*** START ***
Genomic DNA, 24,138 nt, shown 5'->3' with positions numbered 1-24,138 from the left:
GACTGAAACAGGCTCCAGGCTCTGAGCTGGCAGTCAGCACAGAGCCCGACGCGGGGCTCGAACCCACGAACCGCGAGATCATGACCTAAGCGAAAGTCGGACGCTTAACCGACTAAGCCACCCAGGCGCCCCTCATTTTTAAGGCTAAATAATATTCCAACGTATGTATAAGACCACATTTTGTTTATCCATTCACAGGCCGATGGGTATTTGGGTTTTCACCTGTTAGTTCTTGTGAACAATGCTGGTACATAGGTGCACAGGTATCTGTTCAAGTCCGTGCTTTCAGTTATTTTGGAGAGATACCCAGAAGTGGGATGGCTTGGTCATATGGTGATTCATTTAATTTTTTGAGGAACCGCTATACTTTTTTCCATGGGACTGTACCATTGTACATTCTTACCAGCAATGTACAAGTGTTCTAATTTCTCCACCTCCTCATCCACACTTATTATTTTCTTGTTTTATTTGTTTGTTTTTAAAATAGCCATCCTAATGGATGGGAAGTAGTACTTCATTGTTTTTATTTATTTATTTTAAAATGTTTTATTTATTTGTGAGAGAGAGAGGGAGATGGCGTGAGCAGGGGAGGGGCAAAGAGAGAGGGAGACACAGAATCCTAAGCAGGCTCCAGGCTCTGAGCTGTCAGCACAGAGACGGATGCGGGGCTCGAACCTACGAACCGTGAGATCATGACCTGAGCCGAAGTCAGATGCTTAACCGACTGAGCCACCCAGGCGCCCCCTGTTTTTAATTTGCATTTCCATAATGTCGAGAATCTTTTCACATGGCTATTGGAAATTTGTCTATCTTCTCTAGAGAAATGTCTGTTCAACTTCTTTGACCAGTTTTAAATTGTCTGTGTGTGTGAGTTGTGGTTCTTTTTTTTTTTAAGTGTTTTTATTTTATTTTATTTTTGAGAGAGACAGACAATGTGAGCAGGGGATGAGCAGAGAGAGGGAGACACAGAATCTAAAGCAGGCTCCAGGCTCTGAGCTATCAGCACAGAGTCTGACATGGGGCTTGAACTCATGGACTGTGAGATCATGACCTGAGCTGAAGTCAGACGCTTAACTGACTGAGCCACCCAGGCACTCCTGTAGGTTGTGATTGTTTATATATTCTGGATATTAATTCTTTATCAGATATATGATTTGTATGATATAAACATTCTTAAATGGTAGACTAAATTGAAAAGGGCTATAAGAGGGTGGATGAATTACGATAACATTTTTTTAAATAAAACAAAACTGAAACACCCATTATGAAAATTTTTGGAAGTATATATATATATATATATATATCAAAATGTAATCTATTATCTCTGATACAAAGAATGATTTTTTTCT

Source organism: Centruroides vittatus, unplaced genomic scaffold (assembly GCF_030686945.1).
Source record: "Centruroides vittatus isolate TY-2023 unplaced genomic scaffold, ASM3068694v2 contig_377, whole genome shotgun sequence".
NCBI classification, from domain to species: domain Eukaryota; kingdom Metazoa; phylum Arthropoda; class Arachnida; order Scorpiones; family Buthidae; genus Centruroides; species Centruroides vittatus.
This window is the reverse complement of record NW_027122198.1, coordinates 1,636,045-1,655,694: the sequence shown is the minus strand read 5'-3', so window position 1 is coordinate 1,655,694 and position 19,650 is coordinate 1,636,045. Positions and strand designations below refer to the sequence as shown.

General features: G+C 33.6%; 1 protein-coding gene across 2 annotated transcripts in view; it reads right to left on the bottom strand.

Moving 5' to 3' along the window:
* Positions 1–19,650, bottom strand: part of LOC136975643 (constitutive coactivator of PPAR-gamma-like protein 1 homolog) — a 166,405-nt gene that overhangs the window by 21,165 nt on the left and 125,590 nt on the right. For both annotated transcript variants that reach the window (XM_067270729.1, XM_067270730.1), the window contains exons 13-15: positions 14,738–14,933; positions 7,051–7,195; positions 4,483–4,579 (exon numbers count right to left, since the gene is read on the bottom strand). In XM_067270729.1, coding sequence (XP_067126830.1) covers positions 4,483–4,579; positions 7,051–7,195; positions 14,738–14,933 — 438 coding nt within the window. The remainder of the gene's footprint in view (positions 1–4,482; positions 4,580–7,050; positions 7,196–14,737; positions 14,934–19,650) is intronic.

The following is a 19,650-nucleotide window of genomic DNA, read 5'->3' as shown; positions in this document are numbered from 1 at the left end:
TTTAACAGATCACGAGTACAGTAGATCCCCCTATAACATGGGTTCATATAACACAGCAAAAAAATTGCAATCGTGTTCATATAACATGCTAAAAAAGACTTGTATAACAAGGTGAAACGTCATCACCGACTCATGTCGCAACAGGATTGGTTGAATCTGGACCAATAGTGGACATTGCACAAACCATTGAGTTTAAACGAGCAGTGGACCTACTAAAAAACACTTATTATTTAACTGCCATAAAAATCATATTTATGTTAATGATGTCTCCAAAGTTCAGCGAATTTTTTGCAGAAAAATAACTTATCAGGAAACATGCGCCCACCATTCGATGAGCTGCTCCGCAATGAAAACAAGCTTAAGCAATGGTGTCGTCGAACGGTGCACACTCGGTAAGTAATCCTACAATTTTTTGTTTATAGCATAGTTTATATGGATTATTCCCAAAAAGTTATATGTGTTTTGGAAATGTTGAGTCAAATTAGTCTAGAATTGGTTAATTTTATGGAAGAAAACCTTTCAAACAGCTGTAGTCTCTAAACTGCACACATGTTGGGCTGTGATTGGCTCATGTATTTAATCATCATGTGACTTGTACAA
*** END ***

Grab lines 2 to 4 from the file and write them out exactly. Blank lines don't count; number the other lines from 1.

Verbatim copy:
GACTGAAACAGGCTCCAGGCTCTGAGCTGGCAGTCAGCACAGAGCCCGACGCGGGGCTCGAACCCACGAACCGCGAGATCATGACCTAAGCGAAAGTCGGACGCTTAACCGACTAAGCCACCCAGGCGCCCCTCATTTTTAAGGCTAAATAATATTCCAACGTATGTATAAGACCACATTTTGTTTATCCATTCACAGGCCGATGGGTATTTGGGTTTTCACCTGTTAGTTCTTGTGAACAATGCTGGTACATAGGTGCACAGGTATCTGTTCAAGTCCGTGCTTTCAGTTATTTTGGAGAGATACCCAGAAGTGGGATGGCTTGGTCATATGGTGATTCATTTAATTTTTTGAGGAACCGCTATACTTTTTTCCATGGGACTGTACCATTGTACATTCTTACCAGCAATGTACAAGTGTTCTAATTTCTCCACCTCCTCATCCACACTTATTATTTTCTTGTTTTATTTGTTTGTTTTTAAAATAGCCATCCTAATGGATGGGAAGTAGTACTTCATTGTTTTTATTTATTTATTTTAAAATGTTTTATTTATTTGTGAGAGAGAGAGGGAGATGGCGTGAGCAGGGGAGGGGCAAAGAGAGAGGGAGACACAGAATCCTAAGCAGGCTCCAGGCTCTGAGCTGTCAGCACAGAGACGGATGCGGGGCTCGAACCTACGAACCGTGAGATCATGACCTGAGCCGAAGTCAGATGCTTAACCGACTGAGCCACCCAGGCGCCCCCTGTTTTTAATTTGCATTTCCATAATGTCGAGAATCTTTTCACATGGCTATTGGAAATTTGTCTATCTTCTCTAGAGAAATGTCTGTTCAACTTCTTTGACCAGTTTTAAATTGTCTGTGTGTGTGAGTTGTGGTTCTTTTTTTTTTTAAGTGTTTTTATTTTATTTTATTTTTGAGAGAGACAGACAATGTGAGCAGGGGATGAGCAGAGAGAGGGAGACACAGAATCTAAAGCAGGCTCCAGGCTCTGAGCTATCAGCACAGAGTCTGACATGGGGCTTGAACTCATGGACTGTGAGATCATGACCTGAGCTGAAGTCAGACGCTTAACTGACTGAGCCACCCAGGCACTCCTGTAGGTTGTGATTGTTTATATATTCTGGATATTAATTCTTTATCAGATATATGATTTGTATGATATAAACATTCTTAAATGGTAGACTAAATTGAAAAGGGCTATAAGAGGGTGGATGAATTACGATAACATTTTTTTAAATAAAACAAAACTGAAACACCCATTATGAAAATTTTTGGAAGTATATATATATATATATATATATCAAAATGTAATCTATTATCTCTGATACAAAGAATGATTTTTTTCT

Source organism: Centruroides vittatus, unplaced genomic scaffold (assembly GCF_030686945.1).
Source record: "Centruroides vittatus isolate TY-2023 unplaced genomic scaffold, ASM3068694v2 contig_377, whole genome shotgun sequence".